READERS’ CORNER: There’s money in writing, but only for smart writers

By: Kinoti Gatobu

“Writing doesn’t pay! A writer’s is a dog’s life! Do not get into writing if you’re looking for money!” These are the common phrases you will hear whenever a discussion comes up on how financially rewarding writing is in Kenya.

Locally, writing is deemed as a pastime which you should only engage in after completing more meaningful economic activities.

It’s not perceived as a serious job from which you can get money.

On one hand, we have penniless writers pointing fingers at rogue publishers and publishers claiming local readership cannot pay for creative works. Yet, despite the cry that writing doesn’t pay, creative, authentic writers continue to go back home with fat wallets.

These are writers who have adopted technology to publish, reach their target audience, and market themselves. One of them is Biko Zulu. He is top class, perhaps only rivalled by established wordsmiths like Oyunga Pala, Philip Ochieng and writer-turned-editor Wayua Muli.

A fortnight ago, Biko Zulu put to test the power of the written word in an emotional appeal for a fellow Kenyan. In the story titled ‘That Thing in Jadudi’s Head’, Mr Biko asked his readers to help 22-year-old Emmanuel ‘Jadudi’ Otieno to raise Sh1 million.

Jadudi needed the money to fund his brain surgery in India as he had a brain tumour. Well, In less than six hours, the story had gone viral and garnered donations amounting to Sh6 million!

Indeed, this attests to the power of the written word. It also attests to the following that Mr Biko, through his stories, has built.

A year ago, Mr Biko penned a story titled ‘Jaguar’ on his blog, The story was essentially a paid-up corporate review of the car model Jaguar XF. It brought out the creative descriptive genius of Mr Biko. Sample these lines: “…I have been rolling around in the Jaguar XF like a kingpin.

Like a Liberian warlord. Like a Niger Delta oil tycoon… navigating the beast, through Nairobi’s pasta-traffic. Looking ‘removed’ from the mediocrity of the road. That’s what a Jaguar does to you. It injects elegance into you. It forces you into character. A better character. The Jaguar XF is truly a breathless car….”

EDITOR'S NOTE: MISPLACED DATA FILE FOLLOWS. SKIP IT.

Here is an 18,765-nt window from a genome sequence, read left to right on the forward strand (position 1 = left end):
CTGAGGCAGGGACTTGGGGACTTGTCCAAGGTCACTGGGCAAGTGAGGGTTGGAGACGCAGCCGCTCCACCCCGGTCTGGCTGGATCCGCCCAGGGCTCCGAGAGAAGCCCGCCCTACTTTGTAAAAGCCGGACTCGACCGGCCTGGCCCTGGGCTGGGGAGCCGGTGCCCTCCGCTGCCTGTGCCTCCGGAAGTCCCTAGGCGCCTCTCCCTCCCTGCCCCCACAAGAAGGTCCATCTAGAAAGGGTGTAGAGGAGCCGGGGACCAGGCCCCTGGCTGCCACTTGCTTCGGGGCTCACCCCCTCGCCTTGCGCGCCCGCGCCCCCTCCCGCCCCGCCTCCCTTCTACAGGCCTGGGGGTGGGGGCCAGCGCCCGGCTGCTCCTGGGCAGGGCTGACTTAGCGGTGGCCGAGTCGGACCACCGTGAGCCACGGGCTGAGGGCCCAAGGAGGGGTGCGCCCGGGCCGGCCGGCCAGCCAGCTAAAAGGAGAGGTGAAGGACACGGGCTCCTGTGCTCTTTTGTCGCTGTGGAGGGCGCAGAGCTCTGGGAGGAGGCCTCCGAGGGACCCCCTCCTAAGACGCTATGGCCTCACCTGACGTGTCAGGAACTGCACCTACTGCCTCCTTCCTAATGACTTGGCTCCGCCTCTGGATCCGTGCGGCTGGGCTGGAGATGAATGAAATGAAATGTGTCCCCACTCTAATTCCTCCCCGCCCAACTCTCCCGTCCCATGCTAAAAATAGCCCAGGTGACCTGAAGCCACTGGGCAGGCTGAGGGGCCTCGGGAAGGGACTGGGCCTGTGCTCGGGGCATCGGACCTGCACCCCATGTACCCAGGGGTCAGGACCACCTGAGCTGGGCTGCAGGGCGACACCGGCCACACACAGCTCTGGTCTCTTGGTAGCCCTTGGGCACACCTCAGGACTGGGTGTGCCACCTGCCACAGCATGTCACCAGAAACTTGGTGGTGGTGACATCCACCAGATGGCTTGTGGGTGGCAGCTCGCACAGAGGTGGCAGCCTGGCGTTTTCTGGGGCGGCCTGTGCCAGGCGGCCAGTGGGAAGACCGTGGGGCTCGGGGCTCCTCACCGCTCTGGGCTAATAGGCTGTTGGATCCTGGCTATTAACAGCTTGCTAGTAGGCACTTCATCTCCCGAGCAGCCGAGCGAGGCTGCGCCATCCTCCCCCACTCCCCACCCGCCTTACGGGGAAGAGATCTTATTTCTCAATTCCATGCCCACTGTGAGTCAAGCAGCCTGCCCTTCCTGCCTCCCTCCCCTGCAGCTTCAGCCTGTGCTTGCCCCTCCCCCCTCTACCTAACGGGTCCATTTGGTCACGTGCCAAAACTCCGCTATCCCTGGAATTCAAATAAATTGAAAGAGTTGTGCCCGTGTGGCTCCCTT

These elegant lines indicate that to be a corporate magnet, your lines must be creative. No company will pay for mediocrity.

In the same vein, look at how established this writer is. He writes his own blog, is a columnist with the Saturday Nation’s ‘Saturday Magazine,’ is writer for Business Daily and also pens for several magazines. Mark you, all these writings are not for free. Notably, Mr Biko is not popularly known for his books, but rather for his blog.

Certainly, Mr. Biko didn’t wake up in January and decide to start writing. He has refined his art over the years.

Maybe, as a budding writer, you should pause to ponder why writing has not been financially rewarding to you. The bitter truth that you must contend with is that you cannot just write, submit manuscripts to publishers and sit back to wait for riches to come down. No. Financially rewarding literary works go beyond this.

They entail hard work, creativity in how you connect with readers, the corporate networks you establish and how well you use such networks to your advantage. Moreover, today, with the advent of technology, writers are better equipped to chart their own literary journey without necessarily having to engage publishers in endless 10 percent annual royalty battles.

Now ask yourself, that written work in your hands, is it something a corporate would be willing to spend thousands or hundreds of thousands of shillings for? Have you packaged yourself in such a manner that DT Dobie would be willing to pay you to review their newest release in the market?

Would Kenyans respond as well as they do with Mr. Biko’s works if you wrote in his platform? If your honest answer is no, then maybe you’re not ripe to be published yet!

The writer is the MP for Buuri Constituency and chief executive of Upendo Publications